Despite an EU-wide commitment to rural development, research has rarely focused on the lives of young people in rural areas, their experiences in education and employment, their perceptions of policies relevant to them, and their possibilities of participation. Based on a two-year European research project on policies and young people in rural development, this edited volume examines these issues and considers young people's experiences of rural life in Austria, Finland, France, Germany, Ireland, Portugal and Scotland. The volume is organized thematically with each chapter addressing a specific topic in one or more countries. These topics comprise: the attractiveness of rural areas to young people; the impact of programmes under the European Employment Guidelines; rural youth in local community development and partnerships; rural development programmes and their impact on youth integration; the role of social networks; and the transition from education to employment. A number of implications for policy and practice are drawn out in conclusion. This book will be of interest to anyone concerned with the future of rural areas and with those who live in the European countryside.
Table of Contents
Contents: Introduction, Birgit Jentsch and Mark Shucksmith; Conceptual framework and literature review, Mark Shucksmith; The changing rural context, Toivo Miulu, Alana Gilbert, Euan Phimister and Mark Shucksmith; Methodology, Birgit Jentsch; The attractiveness of rural areas for young people, Elizabeth Auclair and Didier Vanoni; The impact of programmes under the European employment guidelines on young people in rural areas, Gerhard Dietz and Gerhard Christe; Rural youth in local community development: lessons through partnership, Brian McGrath; Rural development programmes and their impact on youth integration, Thomas Dax, Ingrid Machold and Christine Meisinger; Social networks, labour market and policy impact in Santa Marta de Penaguiao, Chris Gerry, Patricia AntÃ³nio, Carlos Marques, Jose Portela and Vasco Rebelo; Experience of rural youth in the 'Risk Society': transitions from education to the labour market, Birgit Jentsch; Conclusion, Birgit Jentsch and Mark Shucksmith; Bibliography; Appendices; Index.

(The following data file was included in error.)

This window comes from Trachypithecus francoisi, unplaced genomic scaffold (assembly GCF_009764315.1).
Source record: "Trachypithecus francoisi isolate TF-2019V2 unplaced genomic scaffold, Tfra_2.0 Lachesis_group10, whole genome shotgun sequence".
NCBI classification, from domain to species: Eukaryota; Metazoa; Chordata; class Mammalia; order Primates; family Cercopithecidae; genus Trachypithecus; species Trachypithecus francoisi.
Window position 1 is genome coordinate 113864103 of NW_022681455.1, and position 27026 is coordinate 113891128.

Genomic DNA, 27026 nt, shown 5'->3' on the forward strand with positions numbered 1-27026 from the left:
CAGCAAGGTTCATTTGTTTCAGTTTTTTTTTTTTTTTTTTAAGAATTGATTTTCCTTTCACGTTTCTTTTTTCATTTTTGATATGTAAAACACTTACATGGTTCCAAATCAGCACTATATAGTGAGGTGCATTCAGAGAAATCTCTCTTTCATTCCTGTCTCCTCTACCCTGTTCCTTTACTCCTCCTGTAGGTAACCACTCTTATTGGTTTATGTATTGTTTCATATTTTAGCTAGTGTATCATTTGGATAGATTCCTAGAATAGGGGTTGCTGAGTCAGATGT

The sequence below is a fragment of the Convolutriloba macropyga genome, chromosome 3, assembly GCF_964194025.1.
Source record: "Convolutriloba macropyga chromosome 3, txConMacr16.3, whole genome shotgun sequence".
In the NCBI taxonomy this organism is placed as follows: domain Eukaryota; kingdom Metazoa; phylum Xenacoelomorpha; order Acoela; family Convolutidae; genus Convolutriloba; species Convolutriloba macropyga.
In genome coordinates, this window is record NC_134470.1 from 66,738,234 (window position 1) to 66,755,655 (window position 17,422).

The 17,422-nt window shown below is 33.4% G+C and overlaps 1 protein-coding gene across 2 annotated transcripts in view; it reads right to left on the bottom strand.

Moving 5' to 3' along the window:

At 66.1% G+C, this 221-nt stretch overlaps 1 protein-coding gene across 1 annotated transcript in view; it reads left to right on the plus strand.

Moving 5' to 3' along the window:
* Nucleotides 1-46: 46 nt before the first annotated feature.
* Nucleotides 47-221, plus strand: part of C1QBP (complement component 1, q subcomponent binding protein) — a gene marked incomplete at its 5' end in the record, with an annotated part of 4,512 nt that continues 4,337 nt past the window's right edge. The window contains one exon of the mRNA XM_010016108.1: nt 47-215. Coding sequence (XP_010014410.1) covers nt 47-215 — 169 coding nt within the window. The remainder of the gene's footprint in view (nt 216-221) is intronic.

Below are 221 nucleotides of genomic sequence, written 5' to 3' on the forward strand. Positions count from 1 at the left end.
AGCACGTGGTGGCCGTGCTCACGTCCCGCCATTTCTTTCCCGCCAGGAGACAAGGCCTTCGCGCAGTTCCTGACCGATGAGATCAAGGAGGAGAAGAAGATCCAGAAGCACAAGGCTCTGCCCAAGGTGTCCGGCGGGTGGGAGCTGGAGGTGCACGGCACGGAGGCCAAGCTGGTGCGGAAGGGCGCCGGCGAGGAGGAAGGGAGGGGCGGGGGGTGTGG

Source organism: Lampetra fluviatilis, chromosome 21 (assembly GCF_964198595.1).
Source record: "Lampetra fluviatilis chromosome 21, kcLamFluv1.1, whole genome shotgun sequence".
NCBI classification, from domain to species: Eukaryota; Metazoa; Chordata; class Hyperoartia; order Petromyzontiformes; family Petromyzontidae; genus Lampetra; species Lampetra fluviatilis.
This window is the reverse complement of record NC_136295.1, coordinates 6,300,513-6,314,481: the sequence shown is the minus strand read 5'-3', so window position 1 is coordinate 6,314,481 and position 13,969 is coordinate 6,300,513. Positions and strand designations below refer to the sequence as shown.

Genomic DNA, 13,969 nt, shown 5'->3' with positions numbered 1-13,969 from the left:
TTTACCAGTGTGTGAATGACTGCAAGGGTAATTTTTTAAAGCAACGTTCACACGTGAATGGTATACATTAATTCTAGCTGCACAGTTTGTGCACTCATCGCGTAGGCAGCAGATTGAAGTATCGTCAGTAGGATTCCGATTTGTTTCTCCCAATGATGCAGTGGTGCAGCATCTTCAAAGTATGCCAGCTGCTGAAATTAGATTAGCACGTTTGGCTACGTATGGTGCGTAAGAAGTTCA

’This book is a timely and critical intervention into the emerging field of rural youth studies. It is far-reaching and comprehensive and makes an important contribution to our understanding of the mechanisms that affect young people’s participation in the diverse societies...will be of interest to academics, policy makers and practitioners in relevant fields and the Europe-wide focus should attract readers from across the EU and beyond.’ Dr Michael Leyshon, University of Exeter, UK ’This book will make a timely and important contribution to both rural studies and youth studies...This is a weighty book, and packed with detail which will appeal more to the specialist than the reader seeking quick and simple answers, but policy makers across Europe should take note of its conclusions.’ Professor Gill Jones, Keele University, UK ’The main chapters...provide a broad range of perspectives that should be of interest to policymakers, academics and practitioners in the emerging field of rural youth studies�.’ Youth Studies Australia ’...a good source for policy makers interested in European policy.’ Social Policy ’Given the historical neglect of rural issues in some social professions and the current resurgence of interest, this book is timely...[it] effectively highlights the knowledge gaps that exist in terms of cross-national data and moves beyond a narrowly focused economic perspective on rural development by illustrating some of the broader issues that concern young people.’ European Journal of Social Work ’...the authors cater well for the needs of both researchers in the field of youth and rural development and policy makers at local, regional, national and European level. The research is a major achievement not only because of this, but also because it fills an enormous gap in our understanding of youth transitions and rural development.’ Tijdschrift voor economische en sociale geografie